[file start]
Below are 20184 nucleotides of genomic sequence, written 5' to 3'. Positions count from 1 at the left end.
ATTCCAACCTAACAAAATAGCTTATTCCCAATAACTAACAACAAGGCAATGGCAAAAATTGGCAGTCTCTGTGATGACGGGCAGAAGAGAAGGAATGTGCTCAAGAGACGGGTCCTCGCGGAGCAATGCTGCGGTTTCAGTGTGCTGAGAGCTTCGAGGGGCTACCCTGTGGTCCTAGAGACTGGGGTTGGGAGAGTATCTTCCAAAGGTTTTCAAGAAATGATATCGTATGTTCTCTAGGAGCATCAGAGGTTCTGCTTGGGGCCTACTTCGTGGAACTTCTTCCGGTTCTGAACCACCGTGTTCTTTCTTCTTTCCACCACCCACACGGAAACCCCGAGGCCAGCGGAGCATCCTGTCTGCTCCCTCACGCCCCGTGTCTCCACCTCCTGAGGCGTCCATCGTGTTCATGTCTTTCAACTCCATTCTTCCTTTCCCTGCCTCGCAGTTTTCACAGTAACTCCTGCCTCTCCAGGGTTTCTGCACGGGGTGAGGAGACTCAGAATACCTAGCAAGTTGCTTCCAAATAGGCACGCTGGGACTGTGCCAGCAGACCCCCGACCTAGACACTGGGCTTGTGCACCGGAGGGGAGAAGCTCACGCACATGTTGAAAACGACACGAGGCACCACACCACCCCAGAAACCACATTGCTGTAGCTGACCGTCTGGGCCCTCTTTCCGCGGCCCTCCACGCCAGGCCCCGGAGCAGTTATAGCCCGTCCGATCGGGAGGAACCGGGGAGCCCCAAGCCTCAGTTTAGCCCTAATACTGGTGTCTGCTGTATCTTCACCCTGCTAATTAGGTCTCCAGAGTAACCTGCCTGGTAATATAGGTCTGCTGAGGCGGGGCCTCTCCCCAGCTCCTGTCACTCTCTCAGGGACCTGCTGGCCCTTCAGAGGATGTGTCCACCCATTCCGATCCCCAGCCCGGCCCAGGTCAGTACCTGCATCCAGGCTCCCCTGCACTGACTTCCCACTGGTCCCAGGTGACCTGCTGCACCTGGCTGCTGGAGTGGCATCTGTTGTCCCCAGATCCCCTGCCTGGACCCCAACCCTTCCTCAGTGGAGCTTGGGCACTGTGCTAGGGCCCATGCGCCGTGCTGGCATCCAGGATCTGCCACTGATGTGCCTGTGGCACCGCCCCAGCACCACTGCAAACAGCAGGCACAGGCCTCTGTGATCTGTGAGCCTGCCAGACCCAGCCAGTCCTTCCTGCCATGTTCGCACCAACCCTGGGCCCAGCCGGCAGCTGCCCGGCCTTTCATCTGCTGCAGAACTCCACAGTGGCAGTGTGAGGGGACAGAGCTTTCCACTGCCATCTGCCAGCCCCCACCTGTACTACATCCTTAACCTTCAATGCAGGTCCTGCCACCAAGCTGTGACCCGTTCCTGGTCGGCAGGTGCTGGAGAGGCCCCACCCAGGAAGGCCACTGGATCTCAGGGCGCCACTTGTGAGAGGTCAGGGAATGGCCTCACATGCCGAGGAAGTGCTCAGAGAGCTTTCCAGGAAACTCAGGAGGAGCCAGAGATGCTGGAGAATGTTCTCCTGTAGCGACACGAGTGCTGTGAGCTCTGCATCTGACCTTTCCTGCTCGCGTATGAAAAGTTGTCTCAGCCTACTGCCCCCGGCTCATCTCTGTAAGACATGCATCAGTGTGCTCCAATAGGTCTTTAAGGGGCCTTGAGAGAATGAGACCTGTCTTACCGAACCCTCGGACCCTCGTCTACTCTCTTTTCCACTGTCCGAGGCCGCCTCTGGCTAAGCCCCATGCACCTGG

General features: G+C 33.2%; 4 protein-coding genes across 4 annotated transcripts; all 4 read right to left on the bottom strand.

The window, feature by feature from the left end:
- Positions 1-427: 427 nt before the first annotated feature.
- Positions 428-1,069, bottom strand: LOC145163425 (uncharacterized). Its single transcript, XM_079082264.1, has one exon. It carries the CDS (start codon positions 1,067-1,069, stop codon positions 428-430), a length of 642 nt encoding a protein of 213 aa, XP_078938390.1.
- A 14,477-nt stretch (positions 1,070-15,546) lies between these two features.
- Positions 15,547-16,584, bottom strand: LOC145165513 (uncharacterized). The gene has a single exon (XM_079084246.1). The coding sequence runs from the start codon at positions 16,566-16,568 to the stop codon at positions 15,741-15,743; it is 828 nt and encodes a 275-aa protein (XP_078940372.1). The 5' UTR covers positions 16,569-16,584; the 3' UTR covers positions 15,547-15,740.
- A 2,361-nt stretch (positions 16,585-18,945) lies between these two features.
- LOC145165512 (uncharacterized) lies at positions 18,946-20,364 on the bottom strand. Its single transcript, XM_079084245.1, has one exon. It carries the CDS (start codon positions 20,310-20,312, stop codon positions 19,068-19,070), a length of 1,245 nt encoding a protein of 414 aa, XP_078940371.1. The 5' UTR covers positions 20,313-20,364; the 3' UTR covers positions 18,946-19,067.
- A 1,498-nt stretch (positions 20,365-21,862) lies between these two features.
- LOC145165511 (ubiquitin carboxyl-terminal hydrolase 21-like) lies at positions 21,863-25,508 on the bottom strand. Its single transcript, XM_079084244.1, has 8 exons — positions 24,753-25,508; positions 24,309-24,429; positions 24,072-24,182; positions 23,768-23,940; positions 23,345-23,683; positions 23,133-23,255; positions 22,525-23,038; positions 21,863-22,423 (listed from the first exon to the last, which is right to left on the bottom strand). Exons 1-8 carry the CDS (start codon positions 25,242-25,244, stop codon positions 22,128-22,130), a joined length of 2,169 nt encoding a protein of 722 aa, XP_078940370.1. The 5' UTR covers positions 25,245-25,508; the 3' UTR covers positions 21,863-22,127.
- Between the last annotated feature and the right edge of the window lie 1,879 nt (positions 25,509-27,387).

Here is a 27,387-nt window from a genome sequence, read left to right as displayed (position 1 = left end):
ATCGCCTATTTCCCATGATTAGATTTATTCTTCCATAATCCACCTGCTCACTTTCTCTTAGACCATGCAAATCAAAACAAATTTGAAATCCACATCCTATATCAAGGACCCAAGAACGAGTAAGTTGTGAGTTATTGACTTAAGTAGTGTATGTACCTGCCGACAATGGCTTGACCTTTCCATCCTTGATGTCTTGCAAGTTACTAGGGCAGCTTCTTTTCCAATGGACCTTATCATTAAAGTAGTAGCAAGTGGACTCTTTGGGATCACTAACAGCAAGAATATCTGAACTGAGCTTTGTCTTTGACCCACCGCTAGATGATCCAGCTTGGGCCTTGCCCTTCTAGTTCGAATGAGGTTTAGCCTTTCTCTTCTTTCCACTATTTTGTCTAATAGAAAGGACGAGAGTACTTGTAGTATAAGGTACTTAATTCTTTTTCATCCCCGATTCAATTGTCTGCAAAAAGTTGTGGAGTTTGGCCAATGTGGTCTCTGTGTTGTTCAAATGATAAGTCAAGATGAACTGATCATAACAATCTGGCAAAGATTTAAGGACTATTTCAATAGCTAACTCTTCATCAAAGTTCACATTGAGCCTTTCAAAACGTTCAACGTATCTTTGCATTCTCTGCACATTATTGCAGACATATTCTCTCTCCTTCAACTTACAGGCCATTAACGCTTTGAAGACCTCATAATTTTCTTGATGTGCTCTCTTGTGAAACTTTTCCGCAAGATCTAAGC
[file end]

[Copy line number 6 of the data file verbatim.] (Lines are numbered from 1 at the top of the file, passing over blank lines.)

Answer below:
- Positions 428-1,069, bottom strand: LOC145163425 (uncharacterized). Its single transcript, XM_079082264.1, has one exon. It carries the CDS (start codon positions 1,067-1,069, stop codon positions 428-430), a length of 642 nt encoding a protein of 213 aa, XP_078938390.1.